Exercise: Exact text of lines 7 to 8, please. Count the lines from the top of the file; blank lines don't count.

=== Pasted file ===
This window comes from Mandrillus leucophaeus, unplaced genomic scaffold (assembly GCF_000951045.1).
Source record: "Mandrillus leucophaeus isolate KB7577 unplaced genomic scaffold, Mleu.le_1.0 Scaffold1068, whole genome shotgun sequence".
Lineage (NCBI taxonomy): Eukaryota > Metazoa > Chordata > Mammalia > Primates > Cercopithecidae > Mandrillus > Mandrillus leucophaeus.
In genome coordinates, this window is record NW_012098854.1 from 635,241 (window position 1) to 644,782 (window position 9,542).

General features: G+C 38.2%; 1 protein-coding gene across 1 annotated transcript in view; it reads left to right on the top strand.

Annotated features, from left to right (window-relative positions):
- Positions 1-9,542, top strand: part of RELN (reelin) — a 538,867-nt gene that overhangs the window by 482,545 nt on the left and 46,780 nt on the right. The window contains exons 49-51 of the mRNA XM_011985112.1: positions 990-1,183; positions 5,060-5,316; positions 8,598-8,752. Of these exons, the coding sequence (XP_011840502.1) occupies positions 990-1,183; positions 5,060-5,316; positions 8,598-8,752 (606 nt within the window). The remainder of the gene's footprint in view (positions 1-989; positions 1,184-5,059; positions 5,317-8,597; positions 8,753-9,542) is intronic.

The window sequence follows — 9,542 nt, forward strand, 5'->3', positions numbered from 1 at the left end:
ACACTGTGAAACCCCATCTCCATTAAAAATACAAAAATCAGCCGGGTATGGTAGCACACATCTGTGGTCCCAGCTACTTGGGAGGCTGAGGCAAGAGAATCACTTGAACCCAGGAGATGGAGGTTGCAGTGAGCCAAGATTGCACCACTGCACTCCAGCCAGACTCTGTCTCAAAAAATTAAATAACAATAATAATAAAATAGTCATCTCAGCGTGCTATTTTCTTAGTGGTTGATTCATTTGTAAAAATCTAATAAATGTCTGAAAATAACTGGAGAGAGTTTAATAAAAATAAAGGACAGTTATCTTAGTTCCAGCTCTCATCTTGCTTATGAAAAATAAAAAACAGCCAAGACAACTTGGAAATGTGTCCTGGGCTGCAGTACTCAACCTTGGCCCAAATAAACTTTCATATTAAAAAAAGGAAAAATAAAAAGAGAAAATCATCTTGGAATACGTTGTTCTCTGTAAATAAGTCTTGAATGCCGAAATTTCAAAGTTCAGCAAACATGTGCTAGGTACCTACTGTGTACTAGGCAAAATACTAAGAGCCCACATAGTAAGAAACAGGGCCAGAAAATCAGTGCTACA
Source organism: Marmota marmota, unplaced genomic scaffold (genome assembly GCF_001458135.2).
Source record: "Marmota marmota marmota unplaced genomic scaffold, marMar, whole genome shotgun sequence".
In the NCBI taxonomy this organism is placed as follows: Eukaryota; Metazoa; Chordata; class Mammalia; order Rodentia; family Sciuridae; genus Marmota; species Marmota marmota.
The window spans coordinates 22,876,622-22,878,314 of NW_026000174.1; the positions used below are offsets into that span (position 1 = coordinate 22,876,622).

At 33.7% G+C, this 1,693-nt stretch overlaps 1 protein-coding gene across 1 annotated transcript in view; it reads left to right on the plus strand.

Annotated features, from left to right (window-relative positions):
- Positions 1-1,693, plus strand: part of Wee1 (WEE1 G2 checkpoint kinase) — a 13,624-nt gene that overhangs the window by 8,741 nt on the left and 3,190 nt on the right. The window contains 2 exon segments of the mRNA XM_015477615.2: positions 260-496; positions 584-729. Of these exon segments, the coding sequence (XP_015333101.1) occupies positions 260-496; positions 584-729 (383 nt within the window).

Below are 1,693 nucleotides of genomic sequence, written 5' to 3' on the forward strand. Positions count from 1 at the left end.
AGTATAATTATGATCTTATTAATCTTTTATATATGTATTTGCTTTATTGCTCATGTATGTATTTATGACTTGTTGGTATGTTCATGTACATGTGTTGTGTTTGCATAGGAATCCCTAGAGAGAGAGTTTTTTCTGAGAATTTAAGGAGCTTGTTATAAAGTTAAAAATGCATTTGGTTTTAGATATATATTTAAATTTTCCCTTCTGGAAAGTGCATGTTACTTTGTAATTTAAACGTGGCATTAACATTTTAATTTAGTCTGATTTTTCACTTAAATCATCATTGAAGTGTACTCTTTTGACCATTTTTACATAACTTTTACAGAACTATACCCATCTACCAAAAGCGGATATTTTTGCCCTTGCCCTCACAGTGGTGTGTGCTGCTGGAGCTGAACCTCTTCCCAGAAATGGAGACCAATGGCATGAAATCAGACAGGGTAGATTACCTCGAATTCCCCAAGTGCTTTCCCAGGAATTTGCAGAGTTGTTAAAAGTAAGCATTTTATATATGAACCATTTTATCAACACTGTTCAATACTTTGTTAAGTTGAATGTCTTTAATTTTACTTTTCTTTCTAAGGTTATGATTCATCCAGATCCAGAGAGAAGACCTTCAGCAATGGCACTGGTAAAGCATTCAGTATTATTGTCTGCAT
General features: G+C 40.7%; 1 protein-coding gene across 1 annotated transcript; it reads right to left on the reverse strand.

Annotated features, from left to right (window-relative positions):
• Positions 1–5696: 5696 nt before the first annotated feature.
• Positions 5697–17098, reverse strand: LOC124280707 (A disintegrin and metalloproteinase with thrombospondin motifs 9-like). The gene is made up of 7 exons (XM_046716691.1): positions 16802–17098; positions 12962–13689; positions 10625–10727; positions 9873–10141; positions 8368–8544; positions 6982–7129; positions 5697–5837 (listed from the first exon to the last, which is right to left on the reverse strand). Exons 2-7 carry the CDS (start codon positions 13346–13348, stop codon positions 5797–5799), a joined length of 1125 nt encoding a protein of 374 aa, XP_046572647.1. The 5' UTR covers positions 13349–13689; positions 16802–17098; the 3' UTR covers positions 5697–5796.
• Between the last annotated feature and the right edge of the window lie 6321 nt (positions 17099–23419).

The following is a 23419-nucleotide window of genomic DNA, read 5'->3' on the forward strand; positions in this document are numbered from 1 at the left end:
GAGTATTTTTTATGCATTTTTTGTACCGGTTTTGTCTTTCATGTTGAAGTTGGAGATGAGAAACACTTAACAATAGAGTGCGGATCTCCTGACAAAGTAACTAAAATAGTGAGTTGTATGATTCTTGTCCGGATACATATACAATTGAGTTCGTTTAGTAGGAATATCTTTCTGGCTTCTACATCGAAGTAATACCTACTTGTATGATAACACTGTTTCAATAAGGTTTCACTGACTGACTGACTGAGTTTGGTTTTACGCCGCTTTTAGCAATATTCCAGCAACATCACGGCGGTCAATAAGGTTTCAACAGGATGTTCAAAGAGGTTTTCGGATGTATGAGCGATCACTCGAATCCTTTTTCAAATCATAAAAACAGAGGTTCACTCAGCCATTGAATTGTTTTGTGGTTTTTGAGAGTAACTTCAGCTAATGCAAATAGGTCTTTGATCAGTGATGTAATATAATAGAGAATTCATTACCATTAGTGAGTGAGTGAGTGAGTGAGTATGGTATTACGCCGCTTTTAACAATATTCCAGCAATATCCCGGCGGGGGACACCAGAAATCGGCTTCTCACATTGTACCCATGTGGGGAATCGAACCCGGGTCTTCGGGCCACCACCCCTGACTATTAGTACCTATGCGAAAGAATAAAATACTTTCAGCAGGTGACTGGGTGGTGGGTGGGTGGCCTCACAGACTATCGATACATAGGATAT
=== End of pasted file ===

- Positions 1-9,542, top strand: part of RELN (reelin) — a 538,867-nt gene that overhangs the window by 482,545 nt on the left and 46,780 nt on the right. The window contains exons 49-51 of the mRNA XM_011985112.1: positions 990-1,183; positions 5,060-5,316; positions 8,598-8,752. Of these exons, the coding sequence (XP_011840502.1) occupies positions 990-1,183; positions 5,060-5,316; positions 8,598-8,752 (606 nt within the window). The remainder of the gene's footprint in view (positions 1-989; positions 1,184-5,059; positions 5,317-8,597; positions 8,753-9,542) is intronic.

The window sequence follows — 9,542 nt, forward strand, 5'->3', positions numbered from 1 at the left end: